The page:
According to the latest Merrill Edge® Report, 63 percent of millennials are looking to achieve the amount of savings or income necessary to live their desired lifestyle, whereas most (55 percent) Gen Xers and baby boomers are instead saving to leave the workforce.
What the survey found is that millennials are more focused on personal achievements, such as dream jobs and travelling, than “traditional,” long term life milestones, such as marriage and parenthood.
“This spring’s report shows us even more differences between how millennials and their parents view and save for the future,” said Aron Levine, head of Merrill Edge. “Young adults tell us they are willing to do whatever it takes to achieve freedom and flexibility, even if it means working for the rest of their lives. To ensure success, it’s increasingly important these younger generations take a hands-on, goals-based approach to their long-term finances and prioritize saving in the short term.”
This “fear of missing out” philosophy among millennials translates into home purchases. Millennials are less likely than older generations to settle down, and are what some call “adventure movers.”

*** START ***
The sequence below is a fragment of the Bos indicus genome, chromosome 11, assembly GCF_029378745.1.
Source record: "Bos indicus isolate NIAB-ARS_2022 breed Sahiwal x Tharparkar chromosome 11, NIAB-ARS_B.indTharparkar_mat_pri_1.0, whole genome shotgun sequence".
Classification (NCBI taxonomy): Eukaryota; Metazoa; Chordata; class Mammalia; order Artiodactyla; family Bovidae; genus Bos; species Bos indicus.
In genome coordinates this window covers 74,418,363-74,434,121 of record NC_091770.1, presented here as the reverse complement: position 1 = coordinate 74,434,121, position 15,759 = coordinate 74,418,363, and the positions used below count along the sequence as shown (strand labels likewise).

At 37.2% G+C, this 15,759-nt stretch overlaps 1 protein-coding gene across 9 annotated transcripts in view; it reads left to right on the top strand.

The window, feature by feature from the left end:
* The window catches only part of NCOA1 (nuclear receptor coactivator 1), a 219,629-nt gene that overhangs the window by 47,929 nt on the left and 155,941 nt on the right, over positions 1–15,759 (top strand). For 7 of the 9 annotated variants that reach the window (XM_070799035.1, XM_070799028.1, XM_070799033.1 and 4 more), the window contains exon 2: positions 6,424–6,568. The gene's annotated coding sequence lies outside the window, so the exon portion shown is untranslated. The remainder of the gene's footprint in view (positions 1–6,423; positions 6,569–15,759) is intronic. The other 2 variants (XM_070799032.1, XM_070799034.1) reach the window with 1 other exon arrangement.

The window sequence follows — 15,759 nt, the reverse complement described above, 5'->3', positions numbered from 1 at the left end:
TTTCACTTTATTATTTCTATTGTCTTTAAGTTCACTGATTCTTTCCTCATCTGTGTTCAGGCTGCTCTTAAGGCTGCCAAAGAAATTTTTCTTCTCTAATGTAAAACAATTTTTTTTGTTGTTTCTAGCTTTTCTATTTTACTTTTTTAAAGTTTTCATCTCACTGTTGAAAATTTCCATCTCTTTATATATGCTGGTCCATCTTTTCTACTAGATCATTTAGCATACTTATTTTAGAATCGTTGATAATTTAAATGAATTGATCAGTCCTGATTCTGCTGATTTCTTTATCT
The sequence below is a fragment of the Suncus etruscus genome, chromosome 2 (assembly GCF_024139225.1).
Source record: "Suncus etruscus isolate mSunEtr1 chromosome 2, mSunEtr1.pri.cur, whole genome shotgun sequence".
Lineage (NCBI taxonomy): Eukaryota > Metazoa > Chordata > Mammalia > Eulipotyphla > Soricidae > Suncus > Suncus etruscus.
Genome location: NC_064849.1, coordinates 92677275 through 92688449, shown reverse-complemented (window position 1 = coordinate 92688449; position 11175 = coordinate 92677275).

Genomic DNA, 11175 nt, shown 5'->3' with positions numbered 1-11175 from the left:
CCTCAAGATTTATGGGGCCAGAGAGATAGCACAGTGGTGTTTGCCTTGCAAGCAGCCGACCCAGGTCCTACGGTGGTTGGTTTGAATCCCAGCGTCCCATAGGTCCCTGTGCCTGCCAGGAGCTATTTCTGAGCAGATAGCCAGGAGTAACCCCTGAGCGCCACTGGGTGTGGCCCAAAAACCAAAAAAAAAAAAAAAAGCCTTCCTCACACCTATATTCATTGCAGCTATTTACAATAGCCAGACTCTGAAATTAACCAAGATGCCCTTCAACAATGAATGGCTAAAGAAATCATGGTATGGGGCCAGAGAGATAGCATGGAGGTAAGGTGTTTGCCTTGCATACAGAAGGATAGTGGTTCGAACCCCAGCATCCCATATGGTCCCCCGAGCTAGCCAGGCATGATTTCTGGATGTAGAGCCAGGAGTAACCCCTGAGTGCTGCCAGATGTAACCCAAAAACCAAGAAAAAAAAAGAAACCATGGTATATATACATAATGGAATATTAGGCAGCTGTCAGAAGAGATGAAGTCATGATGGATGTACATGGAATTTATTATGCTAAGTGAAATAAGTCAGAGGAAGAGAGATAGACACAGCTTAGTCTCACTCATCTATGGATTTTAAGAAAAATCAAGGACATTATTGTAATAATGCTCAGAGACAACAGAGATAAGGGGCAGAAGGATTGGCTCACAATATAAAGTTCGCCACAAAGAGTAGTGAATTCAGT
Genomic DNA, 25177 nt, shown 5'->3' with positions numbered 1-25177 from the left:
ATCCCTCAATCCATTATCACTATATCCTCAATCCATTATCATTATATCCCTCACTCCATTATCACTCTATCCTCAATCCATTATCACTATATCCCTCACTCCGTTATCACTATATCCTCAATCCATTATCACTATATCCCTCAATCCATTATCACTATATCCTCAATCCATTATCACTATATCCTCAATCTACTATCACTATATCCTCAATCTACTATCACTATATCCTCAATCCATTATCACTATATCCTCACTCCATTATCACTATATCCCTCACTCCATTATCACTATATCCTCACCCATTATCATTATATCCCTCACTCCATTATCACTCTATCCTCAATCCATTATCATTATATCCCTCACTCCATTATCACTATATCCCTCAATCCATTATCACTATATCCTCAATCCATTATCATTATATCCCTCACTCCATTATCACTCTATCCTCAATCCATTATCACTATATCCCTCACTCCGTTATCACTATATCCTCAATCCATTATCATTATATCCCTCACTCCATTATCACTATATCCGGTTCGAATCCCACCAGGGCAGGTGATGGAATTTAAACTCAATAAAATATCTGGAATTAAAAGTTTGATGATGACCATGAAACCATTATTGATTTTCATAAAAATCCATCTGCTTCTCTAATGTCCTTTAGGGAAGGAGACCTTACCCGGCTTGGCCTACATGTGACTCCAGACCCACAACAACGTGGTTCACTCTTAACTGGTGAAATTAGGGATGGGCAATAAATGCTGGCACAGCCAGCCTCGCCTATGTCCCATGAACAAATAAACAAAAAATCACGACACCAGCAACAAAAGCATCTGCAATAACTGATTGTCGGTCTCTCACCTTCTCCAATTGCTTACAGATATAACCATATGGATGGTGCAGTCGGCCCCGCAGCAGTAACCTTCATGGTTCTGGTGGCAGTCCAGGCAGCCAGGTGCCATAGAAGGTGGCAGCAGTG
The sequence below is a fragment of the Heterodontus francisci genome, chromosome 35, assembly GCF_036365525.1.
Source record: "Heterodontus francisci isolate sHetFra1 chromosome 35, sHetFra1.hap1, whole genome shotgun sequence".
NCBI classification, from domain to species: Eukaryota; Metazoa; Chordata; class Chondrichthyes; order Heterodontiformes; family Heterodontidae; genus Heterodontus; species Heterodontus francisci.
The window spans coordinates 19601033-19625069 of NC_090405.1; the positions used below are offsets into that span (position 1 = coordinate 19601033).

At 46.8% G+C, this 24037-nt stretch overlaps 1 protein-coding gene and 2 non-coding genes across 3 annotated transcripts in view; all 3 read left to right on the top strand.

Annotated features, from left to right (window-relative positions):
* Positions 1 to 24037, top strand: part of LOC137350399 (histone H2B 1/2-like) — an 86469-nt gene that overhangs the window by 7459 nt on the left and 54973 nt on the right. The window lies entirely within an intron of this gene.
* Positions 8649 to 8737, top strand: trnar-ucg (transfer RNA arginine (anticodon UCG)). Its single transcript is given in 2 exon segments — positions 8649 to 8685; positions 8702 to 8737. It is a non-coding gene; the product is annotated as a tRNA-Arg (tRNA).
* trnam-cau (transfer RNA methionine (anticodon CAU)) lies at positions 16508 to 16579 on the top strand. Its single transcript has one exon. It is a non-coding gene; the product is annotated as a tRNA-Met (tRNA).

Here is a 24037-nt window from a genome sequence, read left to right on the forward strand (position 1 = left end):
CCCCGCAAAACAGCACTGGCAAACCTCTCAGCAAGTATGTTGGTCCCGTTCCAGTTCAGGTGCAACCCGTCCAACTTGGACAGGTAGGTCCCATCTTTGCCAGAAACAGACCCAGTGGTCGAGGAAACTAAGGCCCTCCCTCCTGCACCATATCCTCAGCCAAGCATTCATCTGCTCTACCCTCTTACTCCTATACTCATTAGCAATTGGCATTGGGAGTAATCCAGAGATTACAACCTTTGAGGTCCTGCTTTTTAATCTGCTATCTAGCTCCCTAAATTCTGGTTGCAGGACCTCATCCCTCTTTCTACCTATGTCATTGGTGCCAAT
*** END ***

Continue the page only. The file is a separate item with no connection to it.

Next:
Their motivations for moving are influenced by a sense of adventure, making these moves relatively short-term," said Dr. Jeffrey Arnett, Research Professor in the Department of Psychology at Clark University. "More than any generation before them, millennials have defined their 20s as a period of freedom and instability. This flexibility allows millennials to make moves in search of new job opportunities or adventures, even if they don't plan to stay in the long run."
The Mayflower Mover Insights Survey found that 41 percent millennials are what they call “vacation movers,” or movers that do not intend to settle permanently. The survey also found that 53 percent of millennials are likely to make a temporary move within the next five years.
Bank of America CEO Brian Moynihan points to high down payments and the amount of time required to save for these payments as another reason for millennials not quite settling yet. Millennials lifestyles change over time, and a lower down payment could make a difference in the long run.
“If you require and 20 percent down payment, it takes more time,” said Moynihan on CNBC.